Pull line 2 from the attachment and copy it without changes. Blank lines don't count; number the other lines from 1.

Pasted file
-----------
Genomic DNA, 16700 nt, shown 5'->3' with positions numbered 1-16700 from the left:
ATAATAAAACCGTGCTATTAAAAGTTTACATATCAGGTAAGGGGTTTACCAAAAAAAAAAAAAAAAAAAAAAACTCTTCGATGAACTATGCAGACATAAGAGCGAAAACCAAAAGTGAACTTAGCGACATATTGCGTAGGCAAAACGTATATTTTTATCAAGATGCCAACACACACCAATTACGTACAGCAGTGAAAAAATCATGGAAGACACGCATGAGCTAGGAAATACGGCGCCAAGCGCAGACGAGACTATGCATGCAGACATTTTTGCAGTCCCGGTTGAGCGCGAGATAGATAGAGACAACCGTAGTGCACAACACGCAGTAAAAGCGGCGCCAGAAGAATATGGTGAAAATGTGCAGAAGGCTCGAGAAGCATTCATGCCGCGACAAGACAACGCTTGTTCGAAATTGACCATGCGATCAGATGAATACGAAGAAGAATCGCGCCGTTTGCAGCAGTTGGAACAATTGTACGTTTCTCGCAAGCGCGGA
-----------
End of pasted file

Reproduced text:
ATAATAAAACCGTGCTATTAAAAGTTTACATATCAGGTAAGGGGTTTACCAAAAAAAAAAAAAAAAAAAAAAACTCTTCGATGAACTATGCAGACATAAGAGCGAAAACCAAAAGTGAACTTAGCGACATATTGCGTAGGCAAAACGTATATTTTTATCAAGATGCCAACACACACCAATTACGTACAGCAGTGAAAAAATCATGGAAGACACGCATGAGCTAGGAAATACGGCGCCAAGCGCAGACGAGACTATGCATGCAGACATTTTTGCAGTCCCGGTTGAGCGCGAGATAGATAGAGACAACCGTAGTGCACAACACGCAGTAAAAGCGGCGCCAGAAGAATATGGTGAAAATGTGCAGAAGGCTCGAGAAGCATTCATGCCGCGACAAGACAACGCTTGTTCGAAATTGACCATGCGATCAGATGAATACGAAGAAGAATCGCGCCGTTTGCAGCAGTTGGAACAATTGTACGTTTCTCGCAAGCGCGGA